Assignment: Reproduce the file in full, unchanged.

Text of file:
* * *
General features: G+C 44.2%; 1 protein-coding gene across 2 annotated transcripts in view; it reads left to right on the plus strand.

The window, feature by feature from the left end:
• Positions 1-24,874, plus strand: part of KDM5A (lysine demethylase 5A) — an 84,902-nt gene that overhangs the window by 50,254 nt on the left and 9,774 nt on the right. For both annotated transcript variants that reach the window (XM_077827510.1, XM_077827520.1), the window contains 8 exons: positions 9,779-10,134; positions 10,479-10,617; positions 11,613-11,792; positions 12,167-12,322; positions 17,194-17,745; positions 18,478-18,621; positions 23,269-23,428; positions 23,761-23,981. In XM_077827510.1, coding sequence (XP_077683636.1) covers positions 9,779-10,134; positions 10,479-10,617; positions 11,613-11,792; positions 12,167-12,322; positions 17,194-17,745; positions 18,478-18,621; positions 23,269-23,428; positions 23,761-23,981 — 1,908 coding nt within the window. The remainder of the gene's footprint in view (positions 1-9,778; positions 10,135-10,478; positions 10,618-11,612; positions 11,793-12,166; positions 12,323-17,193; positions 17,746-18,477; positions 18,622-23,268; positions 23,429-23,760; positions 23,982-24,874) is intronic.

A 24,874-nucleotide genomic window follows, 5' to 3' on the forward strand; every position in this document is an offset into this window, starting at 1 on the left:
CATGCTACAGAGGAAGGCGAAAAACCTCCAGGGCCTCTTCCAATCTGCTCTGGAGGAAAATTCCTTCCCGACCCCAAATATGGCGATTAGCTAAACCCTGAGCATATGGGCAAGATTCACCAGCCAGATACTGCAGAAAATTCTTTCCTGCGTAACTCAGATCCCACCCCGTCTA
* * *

General features: G+C 44.2%; 1 protein-coding gene across 2 annotated transcripts in view; it reads left to right on the plus strand.

The window, feature by feature from the left end:
• Positions 1-24,874, plus strand: part of KDM5A (lysine demethylase 5A) — an 84,902-nt gene that overhangs the window by 50,254 nt on the left and 9,774 nt on the right. For both annotated transcript variants that reach the window (XM_077827510.1, XM_077827520.1), the window contains 8 exons: positions 9,779-10,134; positions 10,479-10,617; positions 11,613-11,792; positions 12,167-12,322; positions 17,194-17,745; positions 18,478-18,621; positions 23,269-23,428; positions 23,761-23,981. In XM_077827510.1, coding sequence (XP_077683636.1) covers positions 9,779-10,134; positions 10,479-10,617; positions 11,613-11,792; positions 12,167-12,322; positions 17,194-17,745; positions 18,478-18,621; positions 23,269-23,428; positions 23,761-23,981 — 1,908 coding nt within the window. The remainder of the gene's footprint in view (positions 1-9,778; positions 10,135-10,478; positions 10,618-11,612; positions 11,793-12,166; positions 12,323-17,193; positions 17,746-18,477; positions 18,622-23,268; positions 23,429-23,760; positions 23,982-24,874) is intronic.

A 24,874-nucleotide genomic window follows, 5' to 3' on the forward strand; every position in this document is an offset into this window, starting at 1 on the left:
CATGCTACAGAGGAAGGCGAAAAACCTCCAGGGCCTCTTCCAATCTGCTCTGGAGGAAAATTCCTTCCCGACCCCAAATATGGCGATTAGCTAAACCCTGAGCATATGGGCAAGATTCACCAGCCAGATACTGCAGAAAATTCTTTCCTGCGTAACTCAGATCCCACCCCGTCTA